In the southern United States, eating Hoppin John on New Year’s Day is thought to bring a prosperous year filled with good luck. Hoppin John is a pork-flavored stew of black-eyed peas and rice. The folklore varies about the origins of this West African–influenced dish.
According to Garden&Gun.com, no matter where the ritual comes from, one thing is for sure, the symbolism always stays the same: The beans represent coins, and the pork conveys optimism because pigs forage forward and don’t look back.
I feel kind of cheated that I was sick after new years and didn’t get the chance to share with you this recipe for Hoppin John. I know it is March, but I’m gonna share it with you now, so bear with the New Years garble and feast on this recipe!
Do you make New Year Resolutions? I don’t usually. Even when I quit smoking on New Years Day 3 years ago. It wasn’t my new year’s resolution. It wasn’t planned, it just happened.
However, I was diagnosed with Melanoma last year, so I figure a little southern ritual would NEVER hurt. So, I made Hoppin John for David and me on new years day. We made a meal off of this one-pot-wonder.
Let me show you how to make this southern dish!
Ingredients For Hoppin John:
- Dried black-eyed peas – these need to soak overnight prior to cooking.
- Chicken broth – to make a rich broth to stew the peas in.
- Diced tomatoes and green chilies – I use Rotel. The chiles are very mild and give the peas a nice flavor.
- Ham hock – provides a rich smoky flavor.
- Red bell pepper
- Jalapeños – can omit if you don’t like spicy food.
- Creole seasoning – I use Tony Chachere.
- Hot cooked Rice – This is for serving and it’s completely optional.
How To Make Hoppin John
The Evening Prior To Cooking:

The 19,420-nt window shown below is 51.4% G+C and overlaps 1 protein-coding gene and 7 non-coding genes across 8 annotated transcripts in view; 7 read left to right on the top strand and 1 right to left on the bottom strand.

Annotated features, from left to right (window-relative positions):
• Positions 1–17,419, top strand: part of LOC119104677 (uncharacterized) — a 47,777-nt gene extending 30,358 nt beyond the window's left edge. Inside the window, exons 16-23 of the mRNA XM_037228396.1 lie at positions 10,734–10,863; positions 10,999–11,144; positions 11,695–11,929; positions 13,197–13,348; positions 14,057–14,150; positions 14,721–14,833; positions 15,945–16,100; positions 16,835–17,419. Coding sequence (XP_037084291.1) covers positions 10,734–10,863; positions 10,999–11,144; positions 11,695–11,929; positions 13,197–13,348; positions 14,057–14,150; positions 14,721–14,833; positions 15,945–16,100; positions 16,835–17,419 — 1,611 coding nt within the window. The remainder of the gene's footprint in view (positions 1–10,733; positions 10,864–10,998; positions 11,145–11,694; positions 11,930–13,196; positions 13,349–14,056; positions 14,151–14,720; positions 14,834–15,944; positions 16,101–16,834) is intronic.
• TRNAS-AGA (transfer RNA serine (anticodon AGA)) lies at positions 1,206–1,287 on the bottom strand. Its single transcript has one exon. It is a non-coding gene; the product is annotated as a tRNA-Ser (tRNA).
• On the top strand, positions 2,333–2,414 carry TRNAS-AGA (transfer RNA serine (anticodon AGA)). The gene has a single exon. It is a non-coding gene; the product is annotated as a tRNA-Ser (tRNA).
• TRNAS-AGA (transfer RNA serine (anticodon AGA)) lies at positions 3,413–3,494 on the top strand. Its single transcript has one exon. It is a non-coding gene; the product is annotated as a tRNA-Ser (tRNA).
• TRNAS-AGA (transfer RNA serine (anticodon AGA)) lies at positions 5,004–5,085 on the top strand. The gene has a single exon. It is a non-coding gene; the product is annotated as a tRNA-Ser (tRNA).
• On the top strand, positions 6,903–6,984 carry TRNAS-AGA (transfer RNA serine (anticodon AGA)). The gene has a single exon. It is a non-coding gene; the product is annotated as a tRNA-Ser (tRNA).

Rinse and pick through the dried peas to remove any shriveled, broken, discolored, or blemished peas, loose skins, and other debris. Place the peas in a large bowl; add water to the beans until the water is covering by 2 to 3 inches over the peas. Soak overnight.
The Next Morning:
Strain the water from the peas and give them a rinse.
Add the peas to a large Dutch oven. Bring the peas, chicken broth, tomatoes, ham hock, pepper, onion, celery, jalapenos, and creole seasoning to a boil over medium-high heat.
Place the lid on the pot, reduce heat, and simmer 3 to 4 hours or until peas are tender.
Serve as is or with rice.
Time-Saving Tip: You could also use a crock-pot if desired. I am 100% positive they will turn out just as good!
This Hoppin John recipe was so good that I have been thinking about making them again. They could easily be cooked in a crock-pot and ready when you return home from a long day at work.
I hope you will try your luck with this southern dish too!
- 16 ounce bag dried black-eyed peas
- 32 ounces chicken broth
- 10 ounces diced tomatoes and green chilies
- 1 ham hock
- 1 red bell pepper chopped
- 1 onion chopped
- 1 cup celery chopped
- 2 jalapeños seeded and minced
- 1 teaspoon creole seasoning
- Hot cooked rice (optional)
- Rinse and pick through the dried peas to remove any shriveled, broken, discolored or blemished peas, loose skins and other debris. Place the peas in a large bowl; add water to the beans until the water is covering by 2 to 3 inches over the peas. Soak overnight.
- Strain the water from the peas and give them a rinse.
- Add them to a large Dutch oven. Bring the peas, chicken broth, tomatoes, ham hock, pepper, onion, celery, jalapenos and creole seasoning to a boil over medium-high heat.
- Place the lid on the pot, reduce heat, and simmer 3 to 4 hours or until peas are tender.
- Serve as is or with rice.